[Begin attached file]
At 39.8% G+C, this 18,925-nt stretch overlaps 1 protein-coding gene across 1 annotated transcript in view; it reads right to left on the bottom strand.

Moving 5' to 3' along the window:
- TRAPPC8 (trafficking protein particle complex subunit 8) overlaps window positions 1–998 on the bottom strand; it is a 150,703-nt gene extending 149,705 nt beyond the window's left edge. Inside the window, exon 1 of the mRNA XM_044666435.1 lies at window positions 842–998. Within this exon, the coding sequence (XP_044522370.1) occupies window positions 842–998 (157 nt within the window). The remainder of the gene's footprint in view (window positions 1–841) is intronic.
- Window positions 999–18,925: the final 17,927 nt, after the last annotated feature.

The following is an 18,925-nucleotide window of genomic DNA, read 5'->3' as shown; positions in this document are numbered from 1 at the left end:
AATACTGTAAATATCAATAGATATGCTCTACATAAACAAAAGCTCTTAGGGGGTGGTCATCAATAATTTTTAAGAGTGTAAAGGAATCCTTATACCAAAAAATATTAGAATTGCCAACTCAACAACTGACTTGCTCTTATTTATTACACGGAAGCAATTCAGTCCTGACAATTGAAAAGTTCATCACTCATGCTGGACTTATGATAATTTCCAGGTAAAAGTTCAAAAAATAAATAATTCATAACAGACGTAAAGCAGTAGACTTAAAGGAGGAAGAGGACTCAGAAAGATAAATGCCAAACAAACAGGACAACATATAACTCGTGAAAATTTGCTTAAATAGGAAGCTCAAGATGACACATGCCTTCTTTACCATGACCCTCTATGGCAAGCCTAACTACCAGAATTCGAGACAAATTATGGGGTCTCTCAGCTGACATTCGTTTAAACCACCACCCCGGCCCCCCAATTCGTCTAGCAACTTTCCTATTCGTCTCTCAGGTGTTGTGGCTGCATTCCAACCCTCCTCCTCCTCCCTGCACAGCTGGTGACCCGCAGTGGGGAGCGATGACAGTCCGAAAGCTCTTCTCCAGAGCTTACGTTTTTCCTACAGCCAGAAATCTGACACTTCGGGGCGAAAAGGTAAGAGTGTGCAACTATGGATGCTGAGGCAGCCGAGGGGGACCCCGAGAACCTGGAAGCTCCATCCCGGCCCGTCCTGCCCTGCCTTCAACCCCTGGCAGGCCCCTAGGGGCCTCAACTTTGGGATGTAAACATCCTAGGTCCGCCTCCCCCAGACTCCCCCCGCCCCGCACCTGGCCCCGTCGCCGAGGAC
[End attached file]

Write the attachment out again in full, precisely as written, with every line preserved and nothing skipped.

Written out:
At 39.8% G+C, this 18,925-nt stretch overlaps 1 protein-coding gene across 1 annotated transcript in view; it reads right to left on the bottom strand.

Moving 5' to 3' along the window:
- TRAPPC8 (trafficking protein particle complex subunit 8) overlaps window positions 1–998 on the bottom strand; it is a 150,703-nt gene extending 149,705 nt beyond the window's left edge. Inside the window, exon 1 of the mRNA XM_044666435.1 lies at window positions 842–998. Within this exon, the coding sequence (XP_044522370.1) occupies window positions 842–998 (157 nt within the window). The remainder of the gene's footprint in view (window positions 1–841) is intronic.
- Window positions 999–18,925: the final 17,927 nt, after the last annotated feature.

The following is an 18,925-nucleotide window of genomic DNA, read 5'->3' as shown; positions in this document are numbered from 1 at the left end:
AATACTGTAAATATCAATAGATATGCTCTACATAAACAAAAGCTCTTAGGGGGTGGTCATCAATAATTTTTAAGAGTGTAAAGGAATCCTTATACCAAAAAATATTAGAATTGCCAACTCAACAACTGACTTGCTCTTATTTATTACACGGAAGCAATTCAGTCCTGACAATTGAAAAGTTCATCACTCATGCTGGACTTATGATAATTTCCAGGTAAAAGTTCAAAAAATAAATAATTCATAACAGACGTAAAGCAGTAGACTTAAAGGAGGAAGAGGACTCAGAAAGATAAATGCCAAACAAACAGGACAACATATAACTCGTGAAAATTTGCTTAAATAGGAAGCTCAAGATGACACATGCCTTCTTTACCATGACCCTCTATGGCAAGCCTAACTACCAGAATTCGAGACAAATTATGGGGTCTCTCAGCTGACATTCGTTTAAACCACCACCCCGGCCCCCCAATTCGTCTAGCAACTTTCCTATTCGTCTCTCAGGTGTTGTGGCTGCATTCCAACCCTCCTCCTCCTCCCTGCACAGCTGGTGACCCGCAGTGGGGAGCGATGACAGTCCGAAAGCTCTTCTCCAGAGCTTACGTTTTTCCTACAGCCAGAAATCTGACACTTCGGGGCGAAAAGGTAAGAGTGTGCAACTATGGATGCTGAGGCAGCCGAGGGGGACCCCGAGAACCTGGAAGCTCCATCCCGGCCCGTCCTGCCCTGCCTTCAACCCCTGGCAGGCCCCTAGGGGCCTCAACTTTGGGATGTAAACATCCTAGGTCCGCCTCCCCCAGACTCCCCCCGCCCCGCACCTGGCCCCGTCGCCGAGGAC